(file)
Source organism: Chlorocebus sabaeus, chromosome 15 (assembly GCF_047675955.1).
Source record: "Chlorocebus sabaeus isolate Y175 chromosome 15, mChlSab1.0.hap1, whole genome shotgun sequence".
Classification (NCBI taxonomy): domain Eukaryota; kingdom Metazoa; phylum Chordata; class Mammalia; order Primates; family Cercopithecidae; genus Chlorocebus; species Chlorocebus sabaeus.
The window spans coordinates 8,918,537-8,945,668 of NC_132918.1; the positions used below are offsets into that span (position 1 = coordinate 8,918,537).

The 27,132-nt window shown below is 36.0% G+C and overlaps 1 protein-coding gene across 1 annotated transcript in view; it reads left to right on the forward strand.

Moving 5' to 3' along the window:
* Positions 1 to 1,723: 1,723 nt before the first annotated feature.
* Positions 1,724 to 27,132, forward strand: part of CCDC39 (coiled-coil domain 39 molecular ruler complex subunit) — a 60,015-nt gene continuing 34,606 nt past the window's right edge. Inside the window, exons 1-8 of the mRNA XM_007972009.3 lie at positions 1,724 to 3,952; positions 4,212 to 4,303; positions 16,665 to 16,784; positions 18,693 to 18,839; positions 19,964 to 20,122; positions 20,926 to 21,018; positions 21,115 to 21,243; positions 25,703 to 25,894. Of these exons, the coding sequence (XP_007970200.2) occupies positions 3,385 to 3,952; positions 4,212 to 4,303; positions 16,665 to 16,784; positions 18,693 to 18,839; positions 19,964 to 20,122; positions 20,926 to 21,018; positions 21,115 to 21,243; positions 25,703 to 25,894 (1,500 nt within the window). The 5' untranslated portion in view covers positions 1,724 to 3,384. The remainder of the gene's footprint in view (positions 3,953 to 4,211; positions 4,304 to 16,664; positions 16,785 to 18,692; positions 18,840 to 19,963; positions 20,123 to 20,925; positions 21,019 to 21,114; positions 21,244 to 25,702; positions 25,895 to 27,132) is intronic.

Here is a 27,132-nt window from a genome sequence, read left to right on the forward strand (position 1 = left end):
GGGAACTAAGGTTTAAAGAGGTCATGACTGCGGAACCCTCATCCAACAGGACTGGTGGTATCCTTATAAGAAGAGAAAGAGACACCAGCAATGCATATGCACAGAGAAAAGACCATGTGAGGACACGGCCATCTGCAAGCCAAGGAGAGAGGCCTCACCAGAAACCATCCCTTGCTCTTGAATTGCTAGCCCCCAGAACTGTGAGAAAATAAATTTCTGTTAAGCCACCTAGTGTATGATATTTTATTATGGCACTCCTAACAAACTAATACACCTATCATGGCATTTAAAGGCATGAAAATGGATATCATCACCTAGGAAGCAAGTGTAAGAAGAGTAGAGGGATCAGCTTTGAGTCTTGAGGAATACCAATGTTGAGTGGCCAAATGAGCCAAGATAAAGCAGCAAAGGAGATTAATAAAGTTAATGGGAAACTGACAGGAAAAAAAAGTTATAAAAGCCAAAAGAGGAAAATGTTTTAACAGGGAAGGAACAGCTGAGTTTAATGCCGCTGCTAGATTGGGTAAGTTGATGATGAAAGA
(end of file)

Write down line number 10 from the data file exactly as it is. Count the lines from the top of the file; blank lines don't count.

GGGAACTAAGGTTTAAAGAGGTCATGACTGCGGAACCCTCATCCAACAGGACTGGTGGTATCCTTATAAGAAGAGAAAGAGACACCAGCAATGCATATGCACAGAGAAAAGACCATGTGAGGACACGGCCATCTGCAAGCCAAGGAGAGAGGCCTCACCAGAAACCATCCCTTGCTCTTGAATTGCTAGCCCCCAGAACTGTGAGAAAATAAATTTCTGTTAAGCCACCTAGTGTATGATATTTTATTATGGCACTCCTAACAAACTAATACACCTATCATGGCATTTAAAGGCATGAAAATGGATATCATCACCTAGGAAGCAAGTGTAAGAAGAGTAGAGGGATCAGCTTTGAGTCTTGAGGAATACCAATGTTGAGTGGCCAAATGAGCCAAGATAAAGCAGCAAAGGAGATTAATAAAGTTAATGGGAAACTGACAGGAAAAAAAAGTTATAAAAGCCAAAAGAGGAAAATGTTTTAACAGGGAAGGAACAGCTGAGTTTAATGCCGCTGCTAGATTGGGTAAGTTGATGATGAAAGA